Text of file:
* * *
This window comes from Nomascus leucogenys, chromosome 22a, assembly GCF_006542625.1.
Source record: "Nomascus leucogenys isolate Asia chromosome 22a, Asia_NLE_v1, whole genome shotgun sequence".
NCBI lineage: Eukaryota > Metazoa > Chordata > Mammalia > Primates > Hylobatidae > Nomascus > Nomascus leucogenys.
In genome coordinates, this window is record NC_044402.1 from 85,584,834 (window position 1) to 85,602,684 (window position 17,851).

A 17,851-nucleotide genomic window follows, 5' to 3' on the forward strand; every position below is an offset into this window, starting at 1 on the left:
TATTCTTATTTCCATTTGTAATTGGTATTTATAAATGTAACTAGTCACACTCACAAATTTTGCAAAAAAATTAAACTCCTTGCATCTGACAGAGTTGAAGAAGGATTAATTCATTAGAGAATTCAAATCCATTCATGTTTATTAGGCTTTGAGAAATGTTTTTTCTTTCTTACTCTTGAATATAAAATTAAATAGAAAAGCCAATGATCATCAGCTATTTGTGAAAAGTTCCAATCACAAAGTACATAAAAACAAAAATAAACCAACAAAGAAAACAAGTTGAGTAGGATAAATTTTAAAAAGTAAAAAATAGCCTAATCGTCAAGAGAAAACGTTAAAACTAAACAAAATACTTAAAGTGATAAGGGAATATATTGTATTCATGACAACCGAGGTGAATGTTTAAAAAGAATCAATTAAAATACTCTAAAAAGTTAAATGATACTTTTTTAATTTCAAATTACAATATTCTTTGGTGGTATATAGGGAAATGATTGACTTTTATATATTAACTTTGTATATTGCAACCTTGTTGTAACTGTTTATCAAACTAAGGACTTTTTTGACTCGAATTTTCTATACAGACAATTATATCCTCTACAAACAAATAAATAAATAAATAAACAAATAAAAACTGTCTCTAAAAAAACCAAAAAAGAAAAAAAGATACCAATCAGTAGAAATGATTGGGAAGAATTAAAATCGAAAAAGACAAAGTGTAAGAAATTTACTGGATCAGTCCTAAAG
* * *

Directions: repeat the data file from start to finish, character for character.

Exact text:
This window comes from Nomascus leucogenys, chromosome 22a, assembly GCF_006542625.1.
Source record: "Nomascus leucogenys isolate Asia chromosome 22a, Asia_NLE_v1, whole genome shotgun sequence".
NCBI lineage: Eukaryota > Metazoa > Chordata > Mammalia > Primates > Hylobatidae > Nomascus > Nomascus leucogenys.
In genome coordinates, this window is record NC_044402.1 from 85,584,834 (window position 1) to 85,602,684 (window position 17,851).

A 17,851-nucleotide genomic window follows, 5' to 3' on the forward strand; every position below is an offset into this window, starting at 1 on the left:
TATTCTTATTTCCATTTGTAATTGGTATTTATAAATGTAACTAGTCACACTCACAAATTTTGCAAAAAAATTAAACTCCTTGCATCTGACAGAGTTGAAGAAGGATTAATTCATTAGAGAATTCAAATCCATTCATGTTTATTAGGCTTTGAGAAATGTTTTTTCTTTCTTACTCTTGAATATAAAATTAAATAGAAAAGCCAATGATCATCAGCTATTTGTGAAAAGTTCCAATCACAAAGTACATAAAAACAAAAATAAACCAACAAAGAAAACAAGTTGAGTAGGATAAATTTTAAAAAGTAAAAAATAGCCTAATCGTCAAGAGAAAACGTTAAAACTAAACAAAATACTTAAAGTGATAAGGGAATATATTGTATTCATGACAACCGAGGTGAATGTTTAAAAAGAATCAATTAAAATACTCTAAAAAGTTAAATGATACTTTTTTAATTTCAAATTACAATATTCTTTGGTGGTATATAGGGAAATGATTGACTTTTATATATTAACTTTGTATATTGCAACCTTGTTGTAACTGTTTATCAAACTAAGGACTTTTTTGACTCGAATTTTCTATACAGACAATTATATCCTCTACAAACAAATAAATAAATAAATAAACAAATAAAAACTGTCTCTAAAAAAACCAAAAAAGAAAAAAAGATACCAATCAGTAGAAATGATTGGGAAGAATTAAAATCGAAAAAGACAAAGTGTAAGAAATTTACTGGATCAGTCCTAAAG